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  • Author: ME Roberts x
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WM Drake, SV Rowles, ME Roberts, FK Fode, GM Besser, JP Monson and PJ Trainer

AIM AND METHOD: Insulin resistance leading, in some cases, to glucose intolerance is an important contributory factor to the cardiovascular morbidity and mortality associated with acromegaly. The aim of this study was to document changes in insulin sensitivity (IS) in a group of seven patients with acromegaly (three male, four female, mean+/-s.d. age 59+/-13 Years) treated initially with a stable dose of depot octreotide (OT; median dose 30 mg four times weekly, range 10-30 mg) for a median of 18 Months (range 16-19 Months) and who were then transferred to treatment with pegvisomant (median dose 15 mg daily, range 10-20 mg) for a median of 8 Months (range 7-9 Months). IS was assessed by homeostatic model assessment (HOMA) using fasting glucose and insulin concentrations and by a short insulin tolerance test (sITT). Body composition was assessed by dual energy X-ray absorptiometry. RESULTS: Mean+/-s.d. serum IGF-I concentrations during therapy with OT and with pegvisomant were not statistically different (283+/-119 ng/ml on OT vs 191+/-39 ng/ml on pegvisomant (P=0.4)). However, mean+/-s.d. fasting plasma glucose fell from 6.2+/-1.0 mmol/l on OT to 5.2+/-0.6 mmol/l on pegvisomant (P=0.017) and was lower on pegvisomant in all seven patients. In four patients, fasting plasma glucose fell from values diagnostic of diabetes mellitus or impaired fasting glucose on OT to within the normal range on pegvisomant. Mean+/-s.d. peripheral IS (by sITT) increased from 139+/-39 micromol/l per min on OT to 169+/-59 micromol/l per min on pegvisomant (P=0.037). Mean+/-s.d. IS (by HOMA %S) was unchanged over the course of the study (149.1+/-43.7% on OT vs 139.9+/-76.6% on pegvisomant, P=0.28). Mean+/-s.d. pancreatic beta-cell secretory function (HOMA %B) improved significantly on pegvisomant compared with OT (49.4+/-19.2% vs 82.4+/-43.5%, P=0.01). No statistically significant change in total fat (P=0.3), % fat (P=0.28) or circulating non-esterified fatty acids (P=0.35) was observed. CONCLUSIONS: IS and glucose tolerance improved in patients converted from OT therapy to pegvisomant, without a change in body composition and even when serum IGF-I concentrations remained equally well controlled. This may be an important factor in the choice of medical therapy for patients with acromegaly.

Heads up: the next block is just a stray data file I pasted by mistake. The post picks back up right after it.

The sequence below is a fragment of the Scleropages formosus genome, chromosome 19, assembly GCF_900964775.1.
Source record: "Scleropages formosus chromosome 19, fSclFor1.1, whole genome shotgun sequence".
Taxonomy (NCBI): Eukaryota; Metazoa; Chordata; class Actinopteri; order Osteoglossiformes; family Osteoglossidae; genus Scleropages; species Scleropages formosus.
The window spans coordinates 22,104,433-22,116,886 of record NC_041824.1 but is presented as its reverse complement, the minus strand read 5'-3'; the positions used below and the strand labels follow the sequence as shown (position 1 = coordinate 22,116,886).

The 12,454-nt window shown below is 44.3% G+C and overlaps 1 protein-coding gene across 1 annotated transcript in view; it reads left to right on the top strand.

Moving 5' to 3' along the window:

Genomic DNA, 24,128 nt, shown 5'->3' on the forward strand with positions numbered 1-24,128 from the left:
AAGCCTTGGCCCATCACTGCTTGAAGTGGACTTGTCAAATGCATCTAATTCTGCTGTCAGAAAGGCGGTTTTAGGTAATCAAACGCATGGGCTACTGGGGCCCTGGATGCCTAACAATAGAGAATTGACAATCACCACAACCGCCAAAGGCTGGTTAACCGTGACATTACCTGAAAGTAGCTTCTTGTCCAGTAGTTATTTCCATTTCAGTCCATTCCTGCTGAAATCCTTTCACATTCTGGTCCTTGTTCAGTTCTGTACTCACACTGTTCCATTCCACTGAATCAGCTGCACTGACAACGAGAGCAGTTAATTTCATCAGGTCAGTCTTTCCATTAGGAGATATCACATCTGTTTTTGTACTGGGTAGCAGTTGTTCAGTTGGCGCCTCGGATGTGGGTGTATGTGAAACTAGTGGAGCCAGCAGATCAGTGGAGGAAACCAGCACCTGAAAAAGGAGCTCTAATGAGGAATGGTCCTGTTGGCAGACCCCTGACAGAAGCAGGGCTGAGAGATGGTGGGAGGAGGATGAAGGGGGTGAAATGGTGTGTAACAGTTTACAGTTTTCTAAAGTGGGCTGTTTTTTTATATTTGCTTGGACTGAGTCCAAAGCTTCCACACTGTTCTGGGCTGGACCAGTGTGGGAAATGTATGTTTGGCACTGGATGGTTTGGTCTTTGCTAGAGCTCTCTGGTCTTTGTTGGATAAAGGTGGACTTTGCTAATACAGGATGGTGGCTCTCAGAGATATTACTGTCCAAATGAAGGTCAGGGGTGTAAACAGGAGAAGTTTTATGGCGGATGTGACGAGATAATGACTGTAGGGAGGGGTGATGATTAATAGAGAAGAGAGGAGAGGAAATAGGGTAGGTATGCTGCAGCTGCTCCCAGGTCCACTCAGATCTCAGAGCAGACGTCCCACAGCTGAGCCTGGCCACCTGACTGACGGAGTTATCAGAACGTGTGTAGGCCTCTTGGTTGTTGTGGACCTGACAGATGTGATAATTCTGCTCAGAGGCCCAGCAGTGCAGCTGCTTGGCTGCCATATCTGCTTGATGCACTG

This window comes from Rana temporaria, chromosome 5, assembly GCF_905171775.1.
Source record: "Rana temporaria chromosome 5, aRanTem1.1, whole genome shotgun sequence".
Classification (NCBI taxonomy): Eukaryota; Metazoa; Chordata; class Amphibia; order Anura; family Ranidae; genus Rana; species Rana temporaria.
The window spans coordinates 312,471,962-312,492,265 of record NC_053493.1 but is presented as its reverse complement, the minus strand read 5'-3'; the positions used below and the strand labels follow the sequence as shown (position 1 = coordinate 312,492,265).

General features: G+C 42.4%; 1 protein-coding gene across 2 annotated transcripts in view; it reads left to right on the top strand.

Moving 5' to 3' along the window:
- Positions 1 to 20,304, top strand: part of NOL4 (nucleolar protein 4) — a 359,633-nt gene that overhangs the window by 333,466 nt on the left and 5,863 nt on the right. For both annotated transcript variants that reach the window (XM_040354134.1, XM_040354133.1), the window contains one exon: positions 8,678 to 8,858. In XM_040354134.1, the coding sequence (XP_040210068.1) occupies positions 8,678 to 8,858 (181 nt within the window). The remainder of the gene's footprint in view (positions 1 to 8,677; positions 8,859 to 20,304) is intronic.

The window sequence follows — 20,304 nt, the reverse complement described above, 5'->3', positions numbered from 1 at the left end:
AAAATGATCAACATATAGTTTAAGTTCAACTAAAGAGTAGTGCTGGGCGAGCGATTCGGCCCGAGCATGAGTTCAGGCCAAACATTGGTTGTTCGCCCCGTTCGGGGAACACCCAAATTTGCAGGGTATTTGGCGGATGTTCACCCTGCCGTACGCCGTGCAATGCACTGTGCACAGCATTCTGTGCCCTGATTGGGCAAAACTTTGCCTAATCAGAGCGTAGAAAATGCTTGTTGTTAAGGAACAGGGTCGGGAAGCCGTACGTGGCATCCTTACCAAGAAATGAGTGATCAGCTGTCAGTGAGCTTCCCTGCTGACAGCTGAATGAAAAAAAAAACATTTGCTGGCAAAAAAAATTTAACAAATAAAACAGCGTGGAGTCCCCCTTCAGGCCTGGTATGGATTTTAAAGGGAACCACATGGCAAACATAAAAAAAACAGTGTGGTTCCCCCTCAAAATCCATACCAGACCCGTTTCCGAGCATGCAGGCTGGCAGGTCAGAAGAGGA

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M Vaxillaire, ME Pueyo, K Clement, J Fiet, J Timsit, J Philippe, JJ Robert, L Tappy, P Froguel and G Velho

OBJECTIVE: To evaluate insulin secretion and sensitivity in affected (diabetes mellitus or impaired glucose tolerance; n=7) and in unaffected (normal glucose tolerance; n=3) carriers of hepatocyte nuclear factor-1alpha (maturity-onset diabetes of the young-3 (MODY3)) gene mutations. METHODS: Insulin secretion was assessed by an i.v. glucose tolerance test (IVGTT), hyperglycemic clamp and arginine test, and insulin sensitivity by an euglycemic hyperinsulinemic clamp. Results were compared with those of diabetic MODY2 (glucokinase-deficient) and control subjects. RESULTS: The amount of insulin secreted during an IVGTT was decreased in affected MODY3 subjects (46+/-24 (s.d.) pmol/kg body weight (BW)) as compared with values in MODY2 (120+/-49pmol/kg BW) and control (173+/-37pmol/kg BW; P=0.0004) subjects. The amount of insulin secreted during a 10mmol/l glucose clamp was decreased in affected MODY3 subjects (171+/-78pmol/kg BW) and MODY2 subjects (302+/-104pmol/kg BW) as compared with control subjects (770+/-199pmol/kg BW; P=0.0001). Insulin secretion in response to arginine was decreased in affected MODY3 subjects. Milder and heterogeneous defects were observed in the unaffected MODY3 subjects; the amount of insulin secreted during the hyperglycemic clamp was 40-79% of that of controls. The response to arginine was abnormally delayed. Insulin sensitivity was decreased in diabetic but not in non-diabetic MODY3 subjects. CONCLUSIONS: Beta-cell dysfunction in response to glucose and arginine is observed in affected and unaffected MODY3 subjects. The MODY3 and MODY2 subtypes present different insulin secretion profiles. Secondary insulin resistance might contribute to the chronic hyperglycemia of MODY3 patients and modulate their glucose tolerance.